Author: Elana K. Arnold
Release Date: October 2, 2018
Publisher: Balzer + Bray (HarperCollins imprint)
When Ama wakes in the arms of Prince Emory, however, she knows none of this. She has no memory of what came before she was captured by the dragon, or what horrors she has faced in its lair. She knows only this handsome prince, the story he tells of her rescue, and her destiny to sit on the throne beside him. Ama comes with Emory back to the kingdom of Harding, hailed as the new princess, welcomed to the court. However, as soon as her first night falls, she begins to realize that not all is as it seems, that there is more to the legends of the dragons and the damsels than anyone knows–and that the greatest threats to her life may not be behind her, but here, in front of her.
Damsel starts like a new chapter in a book where the plot never changes. The prince heads off to defeat a dragon, returns with a damsel he rescued from the tower, marries her, becomes king, has a son, and when the son is old enough, he heads off to defeat a dragon. This is how it is, again and again. Now, it's Emory's turn to defeat the dragon. And so he returns with his damsel, Ama, who remembers nothing of her life before. This is a dark feminist tale, an exploration of rape culture. It's harsh and occasionally graphic, bound to be disturbing and triggering to some. It's the story of a young woman who had something taken from her, whose inner fire is slowly burning out, and how she brings it to life once more. This is all about the pain and fear that so many young women are subjected to by men, both those they know and complete strangers. The fear that they will be beaten or raped if they don't listen, if they don't do what men want, if they don't just stay quiet and sit in an empty room. It's also about the fire inside those young women, the power they hide and the power they set free. This is one of those hard, discussion-starting books that not everyone will want to read because of the abuse and rape scenes.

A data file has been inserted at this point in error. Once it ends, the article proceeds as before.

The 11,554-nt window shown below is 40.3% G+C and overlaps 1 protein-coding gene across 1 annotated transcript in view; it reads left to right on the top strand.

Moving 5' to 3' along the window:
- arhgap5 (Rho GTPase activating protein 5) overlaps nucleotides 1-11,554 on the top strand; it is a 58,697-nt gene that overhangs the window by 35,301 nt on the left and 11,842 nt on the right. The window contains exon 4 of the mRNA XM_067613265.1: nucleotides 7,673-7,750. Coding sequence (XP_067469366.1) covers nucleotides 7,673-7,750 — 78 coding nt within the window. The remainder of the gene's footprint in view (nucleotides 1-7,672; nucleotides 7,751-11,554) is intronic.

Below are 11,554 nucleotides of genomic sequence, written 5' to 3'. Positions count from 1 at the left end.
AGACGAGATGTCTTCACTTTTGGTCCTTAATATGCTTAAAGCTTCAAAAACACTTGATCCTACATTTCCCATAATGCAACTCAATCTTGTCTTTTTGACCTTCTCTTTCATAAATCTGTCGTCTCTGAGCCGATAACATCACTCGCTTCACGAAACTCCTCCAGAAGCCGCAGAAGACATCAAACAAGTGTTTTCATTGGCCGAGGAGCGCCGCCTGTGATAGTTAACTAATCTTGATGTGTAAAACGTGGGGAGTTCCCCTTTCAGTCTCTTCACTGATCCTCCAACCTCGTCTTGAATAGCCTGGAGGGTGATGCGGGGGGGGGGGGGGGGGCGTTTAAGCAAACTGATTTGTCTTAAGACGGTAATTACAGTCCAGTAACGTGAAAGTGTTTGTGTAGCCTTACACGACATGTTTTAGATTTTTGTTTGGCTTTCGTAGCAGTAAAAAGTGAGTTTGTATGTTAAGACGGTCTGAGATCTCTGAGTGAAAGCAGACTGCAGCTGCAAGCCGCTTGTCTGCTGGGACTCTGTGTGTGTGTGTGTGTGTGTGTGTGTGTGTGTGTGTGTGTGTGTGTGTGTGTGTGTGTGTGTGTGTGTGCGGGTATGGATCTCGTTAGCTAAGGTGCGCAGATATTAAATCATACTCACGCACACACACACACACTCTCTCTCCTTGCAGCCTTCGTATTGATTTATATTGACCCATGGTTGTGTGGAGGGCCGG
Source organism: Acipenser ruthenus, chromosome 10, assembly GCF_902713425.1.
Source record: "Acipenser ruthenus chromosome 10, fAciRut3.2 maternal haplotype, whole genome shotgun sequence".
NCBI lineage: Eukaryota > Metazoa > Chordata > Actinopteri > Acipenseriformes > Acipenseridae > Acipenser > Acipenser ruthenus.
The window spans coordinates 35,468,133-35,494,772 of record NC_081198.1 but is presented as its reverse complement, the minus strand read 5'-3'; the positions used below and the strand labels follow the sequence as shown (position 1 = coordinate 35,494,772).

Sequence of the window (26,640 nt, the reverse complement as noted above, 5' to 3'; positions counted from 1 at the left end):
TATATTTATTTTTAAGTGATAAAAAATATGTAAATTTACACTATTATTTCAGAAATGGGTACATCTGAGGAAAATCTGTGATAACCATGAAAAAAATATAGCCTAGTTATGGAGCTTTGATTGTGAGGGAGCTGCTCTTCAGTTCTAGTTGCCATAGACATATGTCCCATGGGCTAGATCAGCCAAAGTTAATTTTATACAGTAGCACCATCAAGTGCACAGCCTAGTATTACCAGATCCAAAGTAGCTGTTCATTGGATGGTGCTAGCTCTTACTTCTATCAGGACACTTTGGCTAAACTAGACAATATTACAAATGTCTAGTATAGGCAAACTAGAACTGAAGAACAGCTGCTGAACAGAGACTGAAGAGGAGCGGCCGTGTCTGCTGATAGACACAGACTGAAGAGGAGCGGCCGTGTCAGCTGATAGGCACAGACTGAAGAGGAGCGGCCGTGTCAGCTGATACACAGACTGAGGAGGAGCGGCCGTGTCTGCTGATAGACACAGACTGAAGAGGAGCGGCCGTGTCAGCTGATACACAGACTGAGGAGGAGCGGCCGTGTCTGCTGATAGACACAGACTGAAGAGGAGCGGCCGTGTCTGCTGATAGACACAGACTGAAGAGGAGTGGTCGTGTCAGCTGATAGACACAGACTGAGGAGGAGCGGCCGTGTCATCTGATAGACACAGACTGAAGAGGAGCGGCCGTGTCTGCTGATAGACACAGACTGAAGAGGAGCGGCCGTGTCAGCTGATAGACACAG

In terms of whether or not I enjoyed it, not really, but how can you like a book about abuse and rape and young women perpetually forced into situations without their consent? I found the twist to be rather obvious, but I figured what it was after reading the summary. I was curious as to how it would all play out.
(I downloaded an e-galley of this title from HarperCollins through Edelweiss.)